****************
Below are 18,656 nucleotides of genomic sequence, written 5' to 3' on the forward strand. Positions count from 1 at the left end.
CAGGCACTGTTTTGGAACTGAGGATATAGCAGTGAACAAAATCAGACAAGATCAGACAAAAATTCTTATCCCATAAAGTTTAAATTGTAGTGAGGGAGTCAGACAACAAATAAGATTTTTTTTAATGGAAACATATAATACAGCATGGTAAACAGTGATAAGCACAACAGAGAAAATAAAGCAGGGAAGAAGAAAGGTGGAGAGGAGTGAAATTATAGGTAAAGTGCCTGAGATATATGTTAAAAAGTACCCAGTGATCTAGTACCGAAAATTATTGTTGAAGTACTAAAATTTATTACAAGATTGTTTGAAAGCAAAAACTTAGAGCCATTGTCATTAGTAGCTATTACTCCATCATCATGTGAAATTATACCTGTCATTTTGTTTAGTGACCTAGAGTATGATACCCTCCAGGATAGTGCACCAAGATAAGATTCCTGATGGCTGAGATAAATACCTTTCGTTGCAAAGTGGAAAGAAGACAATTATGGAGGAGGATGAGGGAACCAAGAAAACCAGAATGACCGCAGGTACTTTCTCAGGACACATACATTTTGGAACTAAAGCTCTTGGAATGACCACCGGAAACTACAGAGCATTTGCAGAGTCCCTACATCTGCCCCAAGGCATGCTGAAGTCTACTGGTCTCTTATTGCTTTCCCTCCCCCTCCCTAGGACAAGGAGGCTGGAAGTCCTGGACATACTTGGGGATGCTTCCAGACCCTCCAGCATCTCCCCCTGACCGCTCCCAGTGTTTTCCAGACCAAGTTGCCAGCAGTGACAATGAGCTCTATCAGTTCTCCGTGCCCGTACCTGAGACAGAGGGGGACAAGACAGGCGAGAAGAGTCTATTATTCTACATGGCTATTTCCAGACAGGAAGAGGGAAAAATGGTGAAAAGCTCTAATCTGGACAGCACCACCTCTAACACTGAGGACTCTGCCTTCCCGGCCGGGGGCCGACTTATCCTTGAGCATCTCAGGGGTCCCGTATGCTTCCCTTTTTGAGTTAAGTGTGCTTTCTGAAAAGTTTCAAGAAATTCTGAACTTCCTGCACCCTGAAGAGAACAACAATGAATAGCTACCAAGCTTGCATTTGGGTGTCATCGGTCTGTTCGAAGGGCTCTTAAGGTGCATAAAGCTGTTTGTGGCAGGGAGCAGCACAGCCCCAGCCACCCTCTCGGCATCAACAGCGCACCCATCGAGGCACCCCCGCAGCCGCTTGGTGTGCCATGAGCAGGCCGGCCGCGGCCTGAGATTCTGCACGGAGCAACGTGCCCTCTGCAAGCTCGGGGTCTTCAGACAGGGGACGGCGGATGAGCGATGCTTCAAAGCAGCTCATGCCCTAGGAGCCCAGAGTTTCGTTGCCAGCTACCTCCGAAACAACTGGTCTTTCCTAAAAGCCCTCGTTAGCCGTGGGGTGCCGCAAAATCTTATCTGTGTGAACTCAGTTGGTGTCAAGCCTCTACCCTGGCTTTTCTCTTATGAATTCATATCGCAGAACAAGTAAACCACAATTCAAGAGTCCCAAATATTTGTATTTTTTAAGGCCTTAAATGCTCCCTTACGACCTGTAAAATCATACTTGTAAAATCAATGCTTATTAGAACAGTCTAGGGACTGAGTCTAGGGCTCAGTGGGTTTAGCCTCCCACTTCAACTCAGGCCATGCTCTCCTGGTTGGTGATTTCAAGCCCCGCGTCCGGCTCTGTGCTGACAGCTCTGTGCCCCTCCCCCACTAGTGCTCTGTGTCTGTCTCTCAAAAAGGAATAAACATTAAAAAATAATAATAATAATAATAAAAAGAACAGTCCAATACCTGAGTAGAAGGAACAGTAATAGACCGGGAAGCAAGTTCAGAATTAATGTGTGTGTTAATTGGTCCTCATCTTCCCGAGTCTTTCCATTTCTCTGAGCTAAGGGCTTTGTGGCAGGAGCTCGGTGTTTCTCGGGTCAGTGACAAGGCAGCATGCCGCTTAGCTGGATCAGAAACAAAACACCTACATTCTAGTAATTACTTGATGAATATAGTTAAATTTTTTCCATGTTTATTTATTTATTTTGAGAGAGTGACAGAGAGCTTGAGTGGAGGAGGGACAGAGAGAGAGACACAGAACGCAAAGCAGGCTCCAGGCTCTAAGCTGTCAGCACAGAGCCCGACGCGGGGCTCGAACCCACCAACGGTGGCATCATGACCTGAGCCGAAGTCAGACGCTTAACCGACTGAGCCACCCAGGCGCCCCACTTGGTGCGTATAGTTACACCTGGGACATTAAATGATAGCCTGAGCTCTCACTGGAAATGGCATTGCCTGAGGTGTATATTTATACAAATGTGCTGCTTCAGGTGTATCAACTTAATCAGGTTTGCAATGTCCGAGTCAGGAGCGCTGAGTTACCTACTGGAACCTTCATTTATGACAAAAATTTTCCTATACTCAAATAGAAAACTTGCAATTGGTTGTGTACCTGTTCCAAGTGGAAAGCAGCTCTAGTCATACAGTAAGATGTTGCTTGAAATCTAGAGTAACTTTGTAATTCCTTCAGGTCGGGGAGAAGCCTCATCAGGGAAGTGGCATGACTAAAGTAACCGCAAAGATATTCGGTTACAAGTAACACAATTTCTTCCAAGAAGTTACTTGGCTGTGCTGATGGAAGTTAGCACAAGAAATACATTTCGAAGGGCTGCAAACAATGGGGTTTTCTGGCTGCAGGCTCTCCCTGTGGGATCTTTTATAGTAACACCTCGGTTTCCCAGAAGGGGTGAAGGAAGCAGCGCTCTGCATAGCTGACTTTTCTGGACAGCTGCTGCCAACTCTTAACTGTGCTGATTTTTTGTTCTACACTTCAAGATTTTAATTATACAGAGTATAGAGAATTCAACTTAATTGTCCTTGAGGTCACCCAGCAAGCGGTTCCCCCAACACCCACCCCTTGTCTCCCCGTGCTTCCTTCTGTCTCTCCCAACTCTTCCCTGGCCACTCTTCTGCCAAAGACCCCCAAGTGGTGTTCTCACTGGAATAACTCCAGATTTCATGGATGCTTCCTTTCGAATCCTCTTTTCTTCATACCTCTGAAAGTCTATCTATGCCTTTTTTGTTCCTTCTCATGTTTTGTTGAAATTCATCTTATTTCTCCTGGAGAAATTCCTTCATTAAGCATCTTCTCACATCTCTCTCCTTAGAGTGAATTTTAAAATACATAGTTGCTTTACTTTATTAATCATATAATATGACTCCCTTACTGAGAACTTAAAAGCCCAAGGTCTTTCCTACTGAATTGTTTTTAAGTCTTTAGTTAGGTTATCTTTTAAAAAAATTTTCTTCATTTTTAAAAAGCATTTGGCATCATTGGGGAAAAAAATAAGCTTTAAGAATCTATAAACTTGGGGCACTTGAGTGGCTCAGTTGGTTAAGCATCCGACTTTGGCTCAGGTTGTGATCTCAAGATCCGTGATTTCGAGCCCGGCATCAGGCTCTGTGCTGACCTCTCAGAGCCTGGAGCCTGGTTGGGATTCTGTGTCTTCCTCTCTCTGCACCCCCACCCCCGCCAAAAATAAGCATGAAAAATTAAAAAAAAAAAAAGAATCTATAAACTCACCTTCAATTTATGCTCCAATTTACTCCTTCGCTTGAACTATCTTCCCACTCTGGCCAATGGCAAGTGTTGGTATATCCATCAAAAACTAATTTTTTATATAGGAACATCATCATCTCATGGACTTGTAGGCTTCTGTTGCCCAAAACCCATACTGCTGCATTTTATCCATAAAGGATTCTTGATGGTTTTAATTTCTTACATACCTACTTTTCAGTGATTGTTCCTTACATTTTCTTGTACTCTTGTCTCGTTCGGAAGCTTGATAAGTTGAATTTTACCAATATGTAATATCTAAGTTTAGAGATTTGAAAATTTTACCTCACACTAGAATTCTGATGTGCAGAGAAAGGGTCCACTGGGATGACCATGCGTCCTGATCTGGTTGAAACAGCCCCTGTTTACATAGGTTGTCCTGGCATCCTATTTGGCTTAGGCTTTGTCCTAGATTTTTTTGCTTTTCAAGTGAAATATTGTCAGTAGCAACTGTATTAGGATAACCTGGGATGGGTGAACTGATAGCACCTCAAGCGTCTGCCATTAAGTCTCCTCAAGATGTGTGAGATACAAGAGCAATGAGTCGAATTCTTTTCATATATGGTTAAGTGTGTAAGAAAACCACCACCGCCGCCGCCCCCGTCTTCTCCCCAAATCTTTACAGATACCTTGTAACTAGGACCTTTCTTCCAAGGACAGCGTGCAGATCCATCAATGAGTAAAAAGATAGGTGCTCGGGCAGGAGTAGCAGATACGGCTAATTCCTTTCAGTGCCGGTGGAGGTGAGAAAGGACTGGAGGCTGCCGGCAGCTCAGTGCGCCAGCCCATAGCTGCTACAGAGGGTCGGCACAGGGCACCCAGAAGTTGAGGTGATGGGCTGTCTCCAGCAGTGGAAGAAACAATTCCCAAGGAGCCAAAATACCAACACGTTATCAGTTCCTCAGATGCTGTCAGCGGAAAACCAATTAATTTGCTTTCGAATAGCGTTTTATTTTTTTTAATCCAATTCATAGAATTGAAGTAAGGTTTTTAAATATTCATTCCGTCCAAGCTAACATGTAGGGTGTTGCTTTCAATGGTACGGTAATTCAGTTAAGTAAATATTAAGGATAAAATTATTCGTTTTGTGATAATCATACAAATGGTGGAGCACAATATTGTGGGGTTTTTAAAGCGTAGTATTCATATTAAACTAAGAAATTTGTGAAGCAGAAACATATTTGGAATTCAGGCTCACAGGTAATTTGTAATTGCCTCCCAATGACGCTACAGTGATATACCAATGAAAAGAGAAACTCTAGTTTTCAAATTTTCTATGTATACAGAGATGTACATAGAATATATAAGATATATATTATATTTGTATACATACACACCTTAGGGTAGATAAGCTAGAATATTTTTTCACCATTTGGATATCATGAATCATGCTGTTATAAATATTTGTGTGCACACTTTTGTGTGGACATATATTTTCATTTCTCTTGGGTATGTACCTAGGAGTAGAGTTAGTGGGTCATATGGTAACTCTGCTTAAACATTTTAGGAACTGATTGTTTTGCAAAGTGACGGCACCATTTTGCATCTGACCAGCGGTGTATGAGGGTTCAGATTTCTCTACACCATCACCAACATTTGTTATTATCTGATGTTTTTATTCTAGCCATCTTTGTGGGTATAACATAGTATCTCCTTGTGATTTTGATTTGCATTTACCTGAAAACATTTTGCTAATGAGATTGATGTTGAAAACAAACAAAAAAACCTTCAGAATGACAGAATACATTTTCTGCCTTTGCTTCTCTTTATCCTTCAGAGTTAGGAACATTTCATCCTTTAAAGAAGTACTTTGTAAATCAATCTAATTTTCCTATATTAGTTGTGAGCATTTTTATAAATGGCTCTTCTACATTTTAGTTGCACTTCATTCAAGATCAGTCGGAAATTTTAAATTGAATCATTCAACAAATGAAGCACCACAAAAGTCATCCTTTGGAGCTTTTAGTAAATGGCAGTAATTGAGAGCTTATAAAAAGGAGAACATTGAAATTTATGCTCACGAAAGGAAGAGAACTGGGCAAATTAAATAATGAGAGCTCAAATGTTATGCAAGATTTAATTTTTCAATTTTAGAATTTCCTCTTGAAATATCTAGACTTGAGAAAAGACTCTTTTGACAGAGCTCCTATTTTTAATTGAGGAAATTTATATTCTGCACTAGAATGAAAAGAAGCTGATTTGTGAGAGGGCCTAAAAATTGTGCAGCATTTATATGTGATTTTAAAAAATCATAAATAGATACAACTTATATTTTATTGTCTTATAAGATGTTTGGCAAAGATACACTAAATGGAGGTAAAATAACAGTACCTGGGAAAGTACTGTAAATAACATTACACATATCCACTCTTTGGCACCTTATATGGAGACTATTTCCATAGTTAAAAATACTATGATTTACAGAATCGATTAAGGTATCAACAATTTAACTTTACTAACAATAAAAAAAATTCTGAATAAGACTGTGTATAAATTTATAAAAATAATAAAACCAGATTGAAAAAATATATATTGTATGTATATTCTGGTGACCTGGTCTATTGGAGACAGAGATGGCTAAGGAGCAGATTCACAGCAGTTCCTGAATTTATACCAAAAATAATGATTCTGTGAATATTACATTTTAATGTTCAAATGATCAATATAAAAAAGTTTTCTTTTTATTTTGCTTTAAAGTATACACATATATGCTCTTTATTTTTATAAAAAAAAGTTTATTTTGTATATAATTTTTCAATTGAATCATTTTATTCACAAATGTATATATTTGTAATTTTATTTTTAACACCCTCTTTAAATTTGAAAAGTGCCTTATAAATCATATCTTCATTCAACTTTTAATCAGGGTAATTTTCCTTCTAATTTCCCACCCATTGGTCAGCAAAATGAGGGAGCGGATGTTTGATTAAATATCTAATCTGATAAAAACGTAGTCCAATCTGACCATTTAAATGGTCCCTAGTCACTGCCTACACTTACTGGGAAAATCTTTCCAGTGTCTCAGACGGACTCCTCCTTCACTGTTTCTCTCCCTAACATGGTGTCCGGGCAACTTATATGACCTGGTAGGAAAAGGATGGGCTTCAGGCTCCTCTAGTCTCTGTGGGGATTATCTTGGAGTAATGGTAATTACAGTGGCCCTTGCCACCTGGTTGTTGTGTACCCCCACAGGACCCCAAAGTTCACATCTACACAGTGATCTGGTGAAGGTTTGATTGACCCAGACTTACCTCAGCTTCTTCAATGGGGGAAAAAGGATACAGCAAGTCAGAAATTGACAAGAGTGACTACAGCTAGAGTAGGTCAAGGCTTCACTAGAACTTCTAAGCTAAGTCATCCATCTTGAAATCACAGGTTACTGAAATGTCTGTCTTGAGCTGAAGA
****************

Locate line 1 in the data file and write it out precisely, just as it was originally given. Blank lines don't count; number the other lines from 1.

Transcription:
Below are 18,656 nucleotides of genomic sequence, written 5' to 3' on the forward strand. Positions count from 1 at the left end.